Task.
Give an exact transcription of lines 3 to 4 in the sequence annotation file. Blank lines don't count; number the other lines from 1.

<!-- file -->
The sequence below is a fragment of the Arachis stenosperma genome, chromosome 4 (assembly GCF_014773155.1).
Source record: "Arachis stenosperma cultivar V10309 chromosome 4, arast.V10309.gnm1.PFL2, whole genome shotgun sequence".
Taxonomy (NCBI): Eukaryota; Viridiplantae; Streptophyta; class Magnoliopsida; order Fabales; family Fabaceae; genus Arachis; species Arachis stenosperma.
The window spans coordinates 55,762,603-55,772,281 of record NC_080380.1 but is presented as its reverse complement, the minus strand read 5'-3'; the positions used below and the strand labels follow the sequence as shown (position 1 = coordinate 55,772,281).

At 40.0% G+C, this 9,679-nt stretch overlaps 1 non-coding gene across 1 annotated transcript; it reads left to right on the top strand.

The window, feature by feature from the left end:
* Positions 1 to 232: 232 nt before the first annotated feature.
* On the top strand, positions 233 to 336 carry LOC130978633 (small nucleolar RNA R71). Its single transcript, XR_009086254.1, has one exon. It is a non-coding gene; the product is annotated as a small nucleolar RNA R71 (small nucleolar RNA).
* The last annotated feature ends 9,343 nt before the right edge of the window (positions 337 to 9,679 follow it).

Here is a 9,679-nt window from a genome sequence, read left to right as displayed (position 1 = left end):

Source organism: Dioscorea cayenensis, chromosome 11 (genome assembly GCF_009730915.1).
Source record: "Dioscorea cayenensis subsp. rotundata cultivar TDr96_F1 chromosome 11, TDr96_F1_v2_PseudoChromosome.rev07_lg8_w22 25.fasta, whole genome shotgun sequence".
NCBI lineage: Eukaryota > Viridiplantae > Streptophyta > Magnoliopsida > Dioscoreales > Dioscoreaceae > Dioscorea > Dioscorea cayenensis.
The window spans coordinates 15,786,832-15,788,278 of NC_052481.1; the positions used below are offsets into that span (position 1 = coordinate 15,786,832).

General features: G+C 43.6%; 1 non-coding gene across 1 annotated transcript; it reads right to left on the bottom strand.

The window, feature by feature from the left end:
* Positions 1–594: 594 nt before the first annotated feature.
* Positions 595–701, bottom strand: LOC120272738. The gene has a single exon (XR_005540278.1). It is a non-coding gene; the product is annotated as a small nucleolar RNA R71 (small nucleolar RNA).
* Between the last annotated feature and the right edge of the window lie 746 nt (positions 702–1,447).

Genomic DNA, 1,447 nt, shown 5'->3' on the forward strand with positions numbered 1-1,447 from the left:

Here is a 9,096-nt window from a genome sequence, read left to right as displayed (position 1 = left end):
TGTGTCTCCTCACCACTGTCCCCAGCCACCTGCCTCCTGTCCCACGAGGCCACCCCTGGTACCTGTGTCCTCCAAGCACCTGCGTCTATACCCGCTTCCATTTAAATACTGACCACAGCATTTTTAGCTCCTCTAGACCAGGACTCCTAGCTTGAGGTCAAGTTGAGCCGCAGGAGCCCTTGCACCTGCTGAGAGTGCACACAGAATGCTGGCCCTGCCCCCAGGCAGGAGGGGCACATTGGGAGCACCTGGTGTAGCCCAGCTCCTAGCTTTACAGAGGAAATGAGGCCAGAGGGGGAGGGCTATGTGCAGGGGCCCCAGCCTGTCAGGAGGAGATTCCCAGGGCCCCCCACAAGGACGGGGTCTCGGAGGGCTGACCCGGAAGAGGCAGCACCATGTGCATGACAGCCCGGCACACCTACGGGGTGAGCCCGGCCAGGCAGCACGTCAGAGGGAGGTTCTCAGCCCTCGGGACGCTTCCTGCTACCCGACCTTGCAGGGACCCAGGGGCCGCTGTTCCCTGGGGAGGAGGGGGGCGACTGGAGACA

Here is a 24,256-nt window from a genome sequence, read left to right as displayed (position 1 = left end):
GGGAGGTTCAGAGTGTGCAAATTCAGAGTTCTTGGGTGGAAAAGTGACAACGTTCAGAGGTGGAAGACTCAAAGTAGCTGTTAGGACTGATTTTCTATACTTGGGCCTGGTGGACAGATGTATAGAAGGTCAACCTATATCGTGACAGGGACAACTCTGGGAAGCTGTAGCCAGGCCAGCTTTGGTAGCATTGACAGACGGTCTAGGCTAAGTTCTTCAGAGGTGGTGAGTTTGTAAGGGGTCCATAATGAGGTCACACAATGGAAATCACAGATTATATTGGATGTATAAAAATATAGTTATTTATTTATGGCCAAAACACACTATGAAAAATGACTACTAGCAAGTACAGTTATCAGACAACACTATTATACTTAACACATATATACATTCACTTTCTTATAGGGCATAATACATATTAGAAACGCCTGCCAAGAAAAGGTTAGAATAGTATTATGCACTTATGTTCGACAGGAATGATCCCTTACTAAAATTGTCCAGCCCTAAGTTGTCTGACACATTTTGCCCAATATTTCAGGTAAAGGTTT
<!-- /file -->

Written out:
Taxonomy (NCBI): Eukaryota; Viridiplantae; Streptophyta; class Magnoliopsida; order Fabales; family Fabaceae; genus Arachis; species Arachis stenosperma.
The window spans coordinates 55,762,603-55,772,281 of record NC_080380.1 but is presented as its reverse complement, the minus strand read 5'-3'; the positions used below and the strand labels follow the sequence as shown (position 1 = coordinate 55,772,281).